Google and Enhanced Campaigns may have gotten more air time, but Yahoo’s been busy in 2013. First, they did a revamp of their homepage; in April, they launched their new native ad unit, “stream ads”, that show within the organic content stream.

Since then, Yahoo has opened up the ads to their other properties (Sports, Music, TV, Mail, OMG!, etc.), along with improving their targeting algorithm and now providing internal conversion tracking and optimizations. At 3Q Digital, we’ve seen success with these highly engaged ads, specifically since the changes to targeting and optimizations.

We’ll break down the new units: what they look like, how they work, bidding/targeting options, and the positives and negatives we’ve seen to date.

First, here’s how they look:

yahoo instream ads

(images courtesy of Yahoo)

To create an ad:

-Write a title and description, add your URL, and upload an image.
-Preview your ad on all device types.
-After you create an ad, create more ads with the Clone feature.

To create a campaign:

yahoo UI

-Go to the Campaigns tab.
-Set a time frame.
-Enter your budget and the most you’re willing to spend per click.
-Select your targeting preferences.

Speaking of targeting, here are some quick nuts and bolts on the particulars:

Bidding: Yahoo allows for CPC bidding with a daily or lifetime budget.

Targeting: For domestic users, Yahoo lets you target based on country, state, city and/or DMA (it also allows international users to do the same if they visit the US site).

Structure: Yahoo has an ads-> campaigns -> account structure and omits ad groups.

For tracking options, you’ve got:

Non Conversion Data
-UI: Clicks, Impressions, CTR, CPC, Spend (Account, Campaign, Ad Level).

Conversion Data
-Outside of Yahoo! you should use whatever analytics tool you already use and just tag URLs.
-Internally, use Yahoo! Pixel. Reps will optimize properties based off of conversion data. (Note: we HIGHLY recommend using this option.)

Historical Performance

We used the internal optimization on day 40. Here’s what happened.

-CPA decreased from $100 to $62.
-Conversions increased from 8/day to 15/day.
-No change in spend.

-CTR: .19%
-CPC: $.21
-Initial bid: $.5
-Current Bid: $.75

After running the ads for a couple of months, we’ve developed some thoughts on best practices, pros, and cons. Here goes:

Best practices

-For conversion tracking, make sure to use analytics tags and use Yahoo’s internal tracking
-Keep your initial bids between $.50 and $.70 and your initial budgets to >$150/day to gain traction
-Test top search display/ad text, but expand and leverage longer ads. Be sure to test bold and creative images
-Leverage your reps

Pros

-It’s a huge awareness driver in a highly engaged environment
-Allows smaller budget clients to leverage high-traffic placements with manageable CPCs
-Proven to work for ecommerce with $100 AOV
-Yahoo!’s Internal conversion tracking is kicking butt so far

Cons

-You can’t see data at the property level (Mail, Sports, homepage, etc.)
-Currently limited in terms or targeting (NOTE: this is being upgraded frequently)

We’d recommend that you try these ads if:

-You are looking for new opportunities outside the GDN
-You are seeing high CPCs in GDN and can’t sustain a manageable CPA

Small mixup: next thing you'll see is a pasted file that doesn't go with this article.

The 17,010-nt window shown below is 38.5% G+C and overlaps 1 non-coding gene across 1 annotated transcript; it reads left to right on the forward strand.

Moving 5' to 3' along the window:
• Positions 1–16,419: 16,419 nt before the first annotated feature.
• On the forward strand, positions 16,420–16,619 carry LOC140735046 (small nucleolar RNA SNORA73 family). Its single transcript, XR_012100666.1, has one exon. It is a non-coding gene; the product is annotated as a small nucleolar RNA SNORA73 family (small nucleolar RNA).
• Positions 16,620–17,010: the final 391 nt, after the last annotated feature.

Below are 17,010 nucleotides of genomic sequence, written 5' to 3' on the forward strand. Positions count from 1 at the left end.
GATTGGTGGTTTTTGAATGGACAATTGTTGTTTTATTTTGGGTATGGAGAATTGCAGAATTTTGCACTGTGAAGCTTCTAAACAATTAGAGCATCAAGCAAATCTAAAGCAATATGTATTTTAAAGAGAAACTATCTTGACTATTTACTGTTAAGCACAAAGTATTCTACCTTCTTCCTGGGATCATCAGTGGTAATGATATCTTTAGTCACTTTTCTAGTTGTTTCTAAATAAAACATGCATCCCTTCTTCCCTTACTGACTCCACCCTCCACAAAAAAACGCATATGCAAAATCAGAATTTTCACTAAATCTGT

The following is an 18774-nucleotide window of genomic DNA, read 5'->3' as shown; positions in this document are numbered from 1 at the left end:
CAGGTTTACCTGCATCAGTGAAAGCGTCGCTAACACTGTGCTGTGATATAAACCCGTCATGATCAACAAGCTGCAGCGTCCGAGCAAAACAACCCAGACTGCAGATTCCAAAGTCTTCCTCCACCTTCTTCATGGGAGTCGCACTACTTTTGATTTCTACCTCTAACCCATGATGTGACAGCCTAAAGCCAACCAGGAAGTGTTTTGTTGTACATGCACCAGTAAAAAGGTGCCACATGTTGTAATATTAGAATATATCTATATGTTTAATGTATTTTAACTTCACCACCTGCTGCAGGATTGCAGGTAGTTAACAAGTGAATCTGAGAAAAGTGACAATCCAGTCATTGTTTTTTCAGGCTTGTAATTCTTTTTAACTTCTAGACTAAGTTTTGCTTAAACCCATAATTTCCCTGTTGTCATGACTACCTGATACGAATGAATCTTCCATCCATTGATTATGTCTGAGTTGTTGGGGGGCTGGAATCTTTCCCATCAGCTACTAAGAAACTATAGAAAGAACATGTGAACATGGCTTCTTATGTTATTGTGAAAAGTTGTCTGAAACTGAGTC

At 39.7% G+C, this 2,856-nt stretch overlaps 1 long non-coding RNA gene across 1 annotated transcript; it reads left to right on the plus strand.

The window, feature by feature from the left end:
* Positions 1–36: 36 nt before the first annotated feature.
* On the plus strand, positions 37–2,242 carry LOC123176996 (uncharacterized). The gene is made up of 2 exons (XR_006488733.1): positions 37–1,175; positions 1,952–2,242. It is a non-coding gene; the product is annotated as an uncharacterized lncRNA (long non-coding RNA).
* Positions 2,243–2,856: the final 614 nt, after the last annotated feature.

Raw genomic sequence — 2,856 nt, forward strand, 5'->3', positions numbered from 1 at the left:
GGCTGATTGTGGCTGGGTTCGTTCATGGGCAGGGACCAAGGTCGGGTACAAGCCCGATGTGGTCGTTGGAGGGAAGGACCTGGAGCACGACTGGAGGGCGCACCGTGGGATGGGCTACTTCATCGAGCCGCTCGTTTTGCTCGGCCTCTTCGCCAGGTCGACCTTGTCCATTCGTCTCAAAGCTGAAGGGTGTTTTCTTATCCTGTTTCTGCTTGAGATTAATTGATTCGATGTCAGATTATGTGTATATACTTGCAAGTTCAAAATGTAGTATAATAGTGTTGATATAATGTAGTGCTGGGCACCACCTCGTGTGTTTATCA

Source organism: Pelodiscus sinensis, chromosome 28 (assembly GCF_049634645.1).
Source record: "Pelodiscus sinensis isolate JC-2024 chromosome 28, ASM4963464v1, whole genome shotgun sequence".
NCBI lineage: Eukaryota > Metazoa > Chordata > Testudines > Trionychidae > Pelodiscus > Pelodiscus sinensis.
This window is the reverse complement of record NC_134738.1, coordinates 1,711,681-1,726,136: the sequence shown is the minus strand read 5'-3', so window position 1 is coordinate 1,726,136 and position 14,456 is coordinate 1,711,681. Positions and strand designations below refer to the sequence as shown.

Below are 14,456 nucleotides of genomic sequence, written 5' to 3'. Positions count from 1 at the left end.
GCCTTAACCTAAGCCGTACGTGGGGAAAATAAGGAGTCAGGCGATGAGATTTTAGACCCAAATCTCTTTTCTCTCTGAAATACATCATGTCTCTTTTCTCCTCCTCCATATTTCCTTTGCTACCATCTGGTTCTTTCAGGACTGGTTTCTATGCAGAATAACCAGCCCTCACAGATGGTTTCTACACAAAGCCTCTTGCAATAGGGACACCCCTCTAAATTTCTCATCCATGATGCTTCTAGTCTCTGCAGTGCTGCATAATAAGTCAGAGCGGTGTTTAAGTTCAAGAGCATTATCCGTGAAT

-You’re in ecommerce and want to leverage the holiday traffic on a highly engaged placement

Have you used the Yahoo native stream ads? What’s been your experience?

2 Comments

  1. John Lee November 22nd, 2013

    How do you target based on product, service, theme, etc.? And because you can’t (that I’ve seen), what kind of traffic quality are you receiving? I see the spike in conversions, but I’m at a loss for how this was targeted.

    What vertical was this advertiser in? And to what extent did Yahoo! reps manage this?

  2. Melissa Kowalke November 22nd, 2013

    Hi John,

    There is still no specific way to target based on product or service, yet. However, Yahoo’s algorithm focuses on driving volume to properties on Yahoo that historically perform well for your ads (have seen conversions), similar to how DCO works for AdWords. Once we implemented Yahoo! Conversion tracking, instead of just tracking through GA, Yahoo was able to start serving our ads to the type of users and content that was most likely to convert.

    This specific case was for a bio-themed client that was focused on driving transactions. The Yahoo! reps sent us weekly conversion reports, and gave us advice when it came to driving a lower CPC and higher CTR with ad testing (standard stuff here), but most importantly they were solely in charge of adjusting the internal targeting for the ads to make sure we were hitting our CPA goal. Yahoo is still very coy when it comes to discussing exactly how they can see the data internally and how the specific targeting works, which is definitely the main issue that people have. However, because it still is relatively new, our clients have seen really lows CPCs and by tracking conversion internally, a manageable CPA. I do agree that the lack of transparency does not make this a viable platform for certain types of accounts, depending on your goals, sales cycle, etc., but I think it’s a great ad unit to test to drive new visitors to your site (we average a rate around 90%), and if you can leverage the internal conversion tracking, a great source for additional conversions.

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Melissa Kowalke
-Melissa Kowalke joined 3Q Digital's Chicago office in early Spring 2011. Since then, she has managed multiple E-commerce, Lead Gen and Brand-driven clients across Search, Display and YouTube. Melissa's main focus and expertise lies in YouTube promotion, specifically TrueView, where she manages 3Q Digital's largest YouTube campaigns. When she isn't driving YouTube views, Melissa can be found traveling the Bavarian countryside with her husband, or cooking delicious Japanese food.